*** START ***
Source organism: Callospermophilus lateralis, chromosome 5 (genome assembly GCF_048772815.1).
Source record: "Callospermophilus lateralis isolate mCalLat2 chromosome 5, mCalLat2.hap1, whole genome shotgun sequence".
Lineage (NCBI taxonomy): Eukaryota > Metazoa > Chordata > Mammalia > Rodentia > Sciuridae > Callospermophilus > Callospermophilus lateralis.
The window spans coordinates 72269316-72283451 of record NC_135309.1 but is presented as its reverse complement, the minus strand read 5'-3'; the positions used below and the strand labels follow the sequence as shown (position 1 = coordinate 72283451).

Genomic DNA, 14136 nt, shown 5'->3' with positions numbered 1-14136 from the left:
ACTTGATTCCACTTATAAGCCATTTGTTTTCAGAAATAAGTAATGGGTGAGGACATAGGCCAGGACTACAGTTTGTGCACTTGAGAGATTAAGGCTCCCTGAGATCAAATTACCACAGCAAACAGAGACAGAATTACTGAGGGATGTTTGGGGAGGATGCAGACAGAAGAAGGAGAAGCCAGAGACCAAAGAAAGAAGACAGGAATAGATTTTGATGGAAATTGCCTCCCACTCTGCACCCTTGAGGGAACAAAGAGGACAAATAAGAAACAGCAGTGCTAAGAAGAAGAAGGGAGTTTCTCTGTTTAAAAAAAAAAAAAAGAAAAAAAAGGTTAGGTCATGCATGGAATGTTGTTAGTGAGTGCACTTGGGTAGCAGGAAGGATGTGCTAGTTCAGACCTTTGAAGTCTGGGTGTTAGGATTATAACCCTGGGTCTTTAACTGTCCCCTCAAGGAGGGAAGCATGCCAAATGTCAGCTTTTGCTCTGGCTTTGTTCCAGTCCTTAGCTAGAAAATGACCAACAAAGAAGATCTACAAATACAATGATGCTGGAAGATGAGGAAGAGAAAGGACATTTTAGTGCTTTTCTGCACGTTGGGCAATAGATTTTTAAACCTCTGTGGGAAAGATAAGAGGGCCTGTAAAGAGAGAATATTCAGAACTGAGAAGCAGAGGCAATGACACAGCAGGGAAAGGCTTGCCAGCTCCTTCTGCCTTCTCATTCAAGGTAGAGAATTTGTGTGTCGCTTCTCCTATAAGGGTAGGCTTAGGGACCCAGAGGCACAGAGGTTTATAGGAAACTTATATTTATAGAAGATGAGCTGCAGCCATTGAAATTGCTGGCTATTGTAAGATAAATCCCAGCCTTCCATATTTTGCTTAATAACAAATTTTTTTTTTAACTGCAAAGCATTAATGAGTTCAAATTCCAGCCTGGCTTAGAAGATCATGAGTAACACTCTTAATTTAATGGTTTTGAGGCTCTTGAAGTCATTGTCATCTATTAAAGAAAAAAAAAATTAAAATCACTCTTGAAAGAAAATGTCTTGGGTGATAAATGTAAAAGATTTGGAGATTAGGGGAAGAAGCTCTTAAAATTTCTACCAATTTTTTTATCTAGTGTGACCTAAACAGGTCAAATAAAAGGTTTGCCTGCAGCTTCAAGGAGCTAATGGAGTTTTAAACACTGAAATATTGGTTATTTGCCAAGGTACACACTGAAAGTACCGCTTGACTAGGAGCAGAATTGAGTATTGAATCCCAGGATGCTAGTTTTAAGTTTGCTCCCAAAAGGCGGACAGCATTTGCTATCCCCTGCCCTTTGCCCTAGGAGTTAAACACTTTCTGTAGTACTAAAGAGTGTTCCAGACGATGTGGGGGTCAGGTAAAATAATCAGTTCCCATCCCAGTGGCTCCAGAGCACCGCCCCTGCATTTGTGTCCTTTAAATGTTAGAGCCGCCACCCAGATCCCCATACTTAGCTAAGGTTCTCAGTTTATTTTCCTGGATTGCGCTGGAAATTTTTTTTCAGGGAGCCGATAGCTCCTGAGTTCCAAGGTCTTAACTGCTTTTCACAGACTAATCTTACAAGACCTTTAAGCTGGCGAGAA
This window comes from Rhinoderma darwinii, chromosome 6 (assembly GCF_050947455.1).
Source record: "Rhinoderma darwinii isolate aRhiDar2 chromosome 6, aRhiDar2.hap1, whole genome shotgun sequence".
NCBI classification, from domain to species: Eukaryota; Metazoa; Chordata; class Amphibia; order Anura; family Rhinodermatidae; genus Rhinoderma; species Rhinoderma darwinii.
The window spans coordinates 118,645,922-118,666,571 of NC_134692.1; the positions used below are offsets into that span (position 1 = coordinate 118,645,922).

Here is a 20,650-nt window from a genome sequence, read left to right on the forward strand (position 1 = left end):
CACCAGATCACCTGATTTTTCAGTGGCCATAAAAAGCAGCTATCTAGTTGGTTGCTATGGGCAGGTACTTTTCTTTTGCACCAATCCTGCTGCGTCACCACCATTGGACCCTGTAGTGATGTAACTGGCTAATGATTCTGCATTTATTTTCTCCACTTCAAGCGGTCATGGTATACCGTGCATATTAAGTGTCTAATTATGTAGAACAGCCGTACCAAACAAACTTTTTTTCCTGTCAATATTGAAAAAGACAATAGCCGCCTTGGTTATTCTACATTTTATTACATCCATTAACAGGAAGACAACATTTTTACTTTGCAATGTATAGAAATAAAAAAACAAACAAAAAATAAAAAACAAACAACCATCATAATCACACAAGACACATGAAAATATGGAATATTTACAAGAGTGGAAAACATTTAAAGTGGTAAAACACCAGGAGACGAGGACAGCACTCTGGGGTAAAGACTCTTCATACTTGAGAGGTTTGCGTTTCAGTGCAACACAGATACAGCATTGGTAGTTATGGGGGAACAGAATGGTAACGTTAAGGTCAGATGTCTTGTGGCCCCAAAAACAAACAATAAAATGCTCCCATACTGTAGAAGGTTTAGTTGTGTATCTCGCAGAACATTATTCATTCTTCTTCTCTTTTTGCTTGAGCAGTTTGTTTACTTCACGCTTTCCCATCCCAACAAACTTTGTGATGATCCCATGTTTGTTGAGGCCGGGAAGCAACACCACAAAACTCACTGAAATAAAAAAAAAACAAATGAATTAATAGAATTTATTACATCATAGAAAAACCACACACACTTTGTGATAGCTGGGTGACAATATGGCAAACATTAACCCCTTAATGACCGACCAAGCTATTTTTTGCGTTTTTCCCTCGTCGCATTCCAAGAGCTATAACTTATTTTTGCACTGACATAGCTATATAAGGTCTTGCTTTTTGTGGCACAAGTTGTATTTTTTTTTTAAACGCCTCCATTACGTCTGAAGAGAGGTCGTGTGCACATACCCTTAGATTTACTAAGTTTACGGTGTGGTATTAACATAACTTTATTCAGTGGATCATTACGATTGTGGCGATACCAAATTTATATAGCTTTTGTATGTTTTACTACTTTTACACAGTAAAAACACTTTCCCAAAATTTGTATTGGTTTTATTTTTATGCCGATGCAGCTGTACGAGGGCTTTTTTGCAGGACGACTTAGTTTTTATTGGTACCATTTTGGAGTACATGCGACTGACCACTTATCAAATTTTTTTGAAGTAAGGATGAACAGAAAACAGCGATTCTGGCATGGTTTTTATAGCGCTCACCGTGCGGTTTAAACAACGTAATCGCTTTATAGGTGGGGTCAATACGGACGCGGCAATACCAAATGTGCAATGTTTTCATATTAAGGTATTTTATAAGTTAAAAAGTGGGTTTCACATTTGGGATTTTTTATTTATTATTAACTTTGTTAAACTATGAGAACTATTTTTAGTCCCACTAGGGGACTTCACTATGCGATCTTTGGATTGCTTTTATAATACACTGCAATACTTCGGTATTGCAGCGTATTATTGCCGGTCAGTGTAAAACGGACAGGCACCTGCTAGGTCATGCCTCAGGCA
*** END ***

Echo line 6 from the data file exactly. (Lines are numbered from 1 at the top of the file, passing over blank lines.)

ACTTGATTCCACTTATAAGCCATTTGTTTTCAGAAATAAGTAATGGGTGAGGACATAGGCCAGGACTACAGTTTGTGCACTTGAGAGATTAAGGCTCCCTGAGATCAAATTACCACAGCAAACAGAGACAGAATTACTGAGGGATGTTTGGGGAGGATGCAGACAGAAGAAGGAGAAGCCAGAGACCAAAGAAAGAAGACAGGAATAGATTTTGATGGAAATTGCCTCCCACTCTGCACCCTTGAGGGAACAAAGAGGACAAATAAGAAACAGCAGTGCTAAGAAGAAGAAGGGAGTTTCTCTGTTTAAAAAAAAAAAAAAGAAAAAAAAGGTTAGGTCATGCATGGAATGTTGTTAGTGAGTGCACTTGGGTAGCAGGAAGGATGTGCTAGTTCAGACCTTTGAAGTCTGGGTGTTAGGATTATAACCCTGGGTCTTTAACTGTCCCCTCAAGGAGGGAAGCATGCCAAATGTCAGCTTTTGCTCTGGCTTTGTTCCAGTCCTTAGCTAGAAAATGACCAACAAAGAAGATCTACAAATACAATGATGCTGGAAGATGAGGAAGAGAAAGGACATTTTAGTGCTTTTCTGCACGTTGGGCAATAGATTTTTAAACCTCTGTGGGAAAGATAAGAGGGCCTGTAAAGAGAGAATATTCAGAACTGAGAAGCAGAGGCAATGACACAGCAGGGAAAGGCTTGCCAGCTCCTTCTGCCTTCTCATTCAAGGTAGAGAATTTGTGTGTCGCTTCTCCTATAAGGGTAGGCTTAGGGACCCAGAGGCACAGAGGTTTATAGGAAACTTATATTTATAGAAGATGAGCTGCAGCCATTGAAATTGCTGGCTATTGTAAGATAAATCCCAGCCTTCCATATTTTGCTTAATAACAAATTTTTTTTTTAACTGCAAAGCATTAATGAGTTCAAATTCCAGCCTGGCTTAGAAGATCATGAGTAACACTCTTAATTTAATGGTTTTGAGGCTCTTGAAGTCATTGTCATCTATTAAAGAAAAAAAAAATTAAAATCACTCTTGAAAGAAAATGTCTTGGGTGATAAATGTAAAAGATTTGGAGATTAGGGGAAGAAGCTCTTAAAATTTCTACCAATTTTTTTATCTAGTGTGACCTAAACAGGTCAAATAAAAGGTTTGCCTGCAGCTTCAAGGAGCTAATGGAGTTTTAAACACTGAAATATTGGTTATTTGCCAAGGTACACACTGAAAGTACCGCTTGACTAGGAGCAGAATTGAGTATTGAATCCCAGGATGCTAGTTTTAAGTTTGCTCCCAAAAGGCGGACAGCATTTGCTATCCCCTGCCCTTTGCCCTAGGAGTTAAACACTTTCTGTAGTACTAAAGAGTGTTCCAGACGATGTGGGGGTCAGGTAAAATAATCAGTTCCCATCCCAGTGGCTCCAGAGCACCGCCCCTGCATTTGTGTCCTTTAAATGTTAGAGCCGCCACCCAGATCCCCATACTTAGCTAAGGTTCTCAGTTTATTTTCCTGGATTGCGCTGGAAATTTTTTTTCAGGGAGCCGATAGCTCCTGAGTTCCAAGGTCTTAACTGCTTTTCACAGACTAATCTTACAAGACCTTTAAGCTGGCGAGAA